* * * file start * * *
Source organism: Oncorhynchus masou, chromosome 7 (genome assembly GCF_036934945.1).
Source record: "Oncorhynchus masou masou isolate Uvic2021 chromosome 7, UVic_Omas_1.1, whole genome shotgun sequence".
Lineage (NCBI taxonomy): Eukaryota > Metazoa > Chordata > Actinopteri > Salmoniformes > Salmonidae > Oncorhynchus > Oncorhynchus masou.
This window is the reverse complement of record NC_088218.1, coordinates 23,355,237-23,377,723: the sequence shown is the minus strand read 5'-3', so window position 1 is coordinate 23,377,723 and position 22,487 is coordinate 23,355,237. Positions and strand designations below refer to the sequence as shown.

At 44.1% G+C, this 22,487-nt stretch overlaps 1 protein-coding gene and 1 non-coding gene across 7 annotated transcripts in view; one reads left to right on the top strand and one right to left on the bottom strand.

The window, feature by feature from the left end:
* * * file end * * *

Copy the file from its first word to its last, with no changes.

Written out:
Source organism: Oncorhynchus masou, chromosome 7 (genome assembly GCF_036934945.1).
Source record: "Oncorhynchus masou masou isolate Uvic2021 chromosome 7, UVic_Omas_1.1, whole genome shotgun sequence".
Lineage (NCBI taxonomy): Eukaryota > Metazoa > Chordata > Actinopteri > Salmoniformes > Salmonidae > Oncorhynchus > Oncorhynchus masou.
This window is the reverse complement of record NC_088218.1, coordinates 23,355,237-23,377,723: the sequence shown is the minus strand read 5'-3', so window position 1 is coordinate 23,377,723 and position 22,487 is coordinate 23,355,237. Positions and strand designations below refer to the sequence as shown.

At 44.1% G+C, this 22,487-nt stretch overlaps 1 protein-coding gene and 1 non-coding gene across 7 annotated transcripts in view; one reads left to right on the top strand and one right to left on the bottom strand.

The window, feature by feature from the left end: